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Person—low-density lipoprotein cholesterol level (calculated), total millimoles per litre N[N].N

Identifying and definitional attributes

Metadata item type:Help on this termData Element
Short name:Help on this termCholesterol—LDL (calculated)
METeOR identifier:Help on this term270402
Registration status:Help on this termHealth, Superseded 01/10/2008
Definition:Help on this termA person's calculated low-density lipoprotein cholesterol (LDL-C).
Data Element Concept:Person—low-density lipoprotein cholesterol level

Value domain attributes

Representational attributes

Representation class:Help on this termTotal
Data type:Help on this termNumber
Format:Help on this termN[N].N
Maximum character length:Help on this term3
Supplementary values:Help on this term
ValueMeaning
99.9Not stated/inadequately described
Unit of measure:Help on this termMillimole per litre (mmol/L)

Data element attributes

Collection and usage attributes

Guide for use:Help on this term

Formula:

LDL-C = (plasma total cholesterol) - (high density lipoprotein cholesterol) - (fasting plasma triglyceride divided by 2.2).

Collection methods:Help on this term

The LDL-C is usually calculated from the Friedwald Equation (Friedwald et al. 1972), which depends on knowing the blood levels of the total cholesterol and HDL-C and the fasting level of the triglyceride.

Note that the Friedwald equation becomes unreliable when the plasma triglyceride exceeds 4.5 mmol/L.

Note also that while cholesterol levels are reliable for the first 24 hours after the onset of acute coronary syndromes, they may be unreliable for the subsequent 6 weeks after an event.

  • Measurement of lipid levels should be carried out by laboratories, or practices, which have been accredited to perform these tests by the National Association of Testing Authorities.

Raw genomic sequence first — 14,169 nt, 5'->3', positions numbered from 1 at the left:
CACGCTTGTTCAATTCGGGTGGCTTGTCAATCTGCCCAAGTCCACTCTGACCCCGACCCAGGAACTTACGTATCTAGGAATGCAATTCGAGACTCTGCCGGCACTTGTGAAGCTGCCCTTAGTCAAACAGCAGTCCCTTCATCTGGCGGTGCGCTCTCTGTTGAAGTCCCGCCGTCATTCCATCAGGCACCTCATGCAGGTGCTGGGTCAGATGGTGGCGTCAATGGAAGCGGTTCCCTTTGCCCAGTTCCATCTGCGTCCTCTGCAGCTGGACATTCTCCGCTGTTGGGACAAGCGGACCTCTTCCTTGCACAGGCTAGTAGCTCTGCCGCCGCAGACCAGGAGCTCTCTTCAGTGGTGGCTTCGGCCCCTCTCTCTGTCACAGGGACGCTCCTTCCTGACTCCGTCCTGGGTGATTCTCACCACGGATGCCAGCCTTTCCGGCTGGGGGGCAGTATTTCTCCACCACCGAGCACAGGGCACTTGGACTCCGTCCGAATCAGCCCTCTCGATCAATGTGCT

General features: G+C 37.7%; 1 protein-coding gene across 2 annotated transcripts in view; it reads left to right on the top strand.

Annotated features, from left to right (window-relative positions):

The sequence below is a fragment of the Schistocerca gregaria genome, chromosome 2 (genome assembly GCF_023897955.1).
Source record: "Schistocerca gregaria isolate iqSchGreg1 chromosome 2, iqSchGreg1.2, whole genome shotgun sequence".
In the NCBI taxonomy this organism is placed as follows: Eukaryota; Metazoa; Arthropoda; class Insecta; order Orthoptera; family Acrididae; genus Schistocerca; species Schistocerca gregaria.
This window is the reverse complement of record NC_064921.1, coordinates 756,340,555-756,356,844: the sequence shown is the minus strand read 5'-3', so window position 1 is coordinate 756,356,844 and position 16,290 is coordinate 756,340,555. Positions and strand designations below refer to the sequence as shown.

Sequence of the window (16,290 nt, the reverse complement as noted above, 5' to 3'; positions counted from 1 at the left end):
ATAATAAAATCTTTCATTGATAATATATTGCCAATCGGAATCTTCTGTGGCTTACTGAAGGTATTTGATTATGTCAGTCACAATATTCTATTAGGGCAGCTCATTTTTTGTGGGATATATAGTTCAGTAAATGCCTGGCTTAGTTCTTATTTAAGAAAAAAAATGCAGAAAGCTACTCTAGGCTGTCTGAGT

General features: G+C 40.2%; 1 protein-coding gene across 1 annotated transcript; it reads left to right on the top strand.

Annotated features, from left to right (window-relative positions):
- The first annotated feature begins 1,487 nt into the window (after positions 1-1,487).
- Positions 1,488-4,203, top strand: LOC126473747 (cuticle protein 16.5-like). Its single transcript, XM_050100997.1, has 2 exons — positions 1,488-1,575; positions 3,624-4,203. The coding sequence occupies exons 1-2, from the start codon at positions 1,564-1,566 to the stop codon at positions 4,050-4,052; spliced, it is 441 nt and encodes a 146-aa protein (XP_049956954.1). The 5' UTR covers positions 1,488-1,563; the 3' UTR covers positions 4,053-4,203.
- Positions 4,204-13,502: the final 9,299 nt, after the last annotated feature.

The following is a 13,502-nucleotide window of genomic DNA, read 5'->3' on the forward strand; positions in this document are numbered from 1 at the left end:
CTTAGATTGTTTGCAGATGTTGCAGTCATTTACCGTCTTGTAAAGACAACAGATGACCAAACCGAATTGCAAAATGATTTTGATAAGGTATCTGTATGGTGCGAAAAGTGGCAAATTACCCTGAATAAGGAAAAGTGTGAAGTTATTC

• To be collected as a single venous blood sample, preferably following a 12-hour fast where only water and medications have been consumed.
Comments:Help on this term

High blood cholesterol is a key factor in heart, stroke and vascular disease, especially coronary heart disease (CHD).

Poor nutrition can be a contributing factor to heart, stroke and vascular disease as a population's level of saturated fat intake is the prime determinant of its level of blood cholesterol.

The majority of the cholesterol in plasma is transported as a component of LDL-C. Thus, the evidence linking CHD to plasma total cholesterol and LDL-C is essentially the same.

Source and reference attributes

Submitting organisation:Help on this termCardiovascular Data Working Group
Origin:Help on this termNational Heart Foundation of Australia and the Cardiac Society of Australia and New Zealand, Lipid Management Guidelines - 2001, MJA 2001; 175: S57-S88.

Relational attributes

Related metadata references:Help on this term

Supersedes Cholesterol-LDL calculated, version 1, Derived DE, NHDD, NHIMG, Superseded 01/03/2005 .pdf (19.7 KB)

Is formed using Health service event—fasting indicator, code N Health, Standard 21/09/2005

Is formed using Person—cholesterol level (measured), total millimoles per litre N[N].N Health, Superseded 01/10/2008

Is formed using Person—high-density lipoprotein cholesterol level (measured), total millimoles per litre [N].NN Health, Standard 01/03/2005

Has been superseded by Person—low-density lipoprotein cholesterol level (calculated), total millimoles per litre N[N].N Health, Standard 01/10/2008

Is formed using Person—triglyceride level (measured), total millimoles per litre N[N].N Health, Superseded 01/10/2008

Implementation in Data Set Specifications:Help on this term
All attributes +

Acute coronary syndrome (clinical) DSS Health, Superseded 01/10/2008

Acute coronary syndrome (clinical) DSS Health, Superseded 07/12/2005

Cardiovascular disease (clinical) DSS Health, Superseded 15/02/2006

DSS specific attributes +

Cardiovascular disease (clinical) DSS Health, Superseded 04/07/2007

DSS specific attributes +

Cardiovascular disease (clinical) DSS Health, Superseded 22/12/2009

DSS specific attributes +
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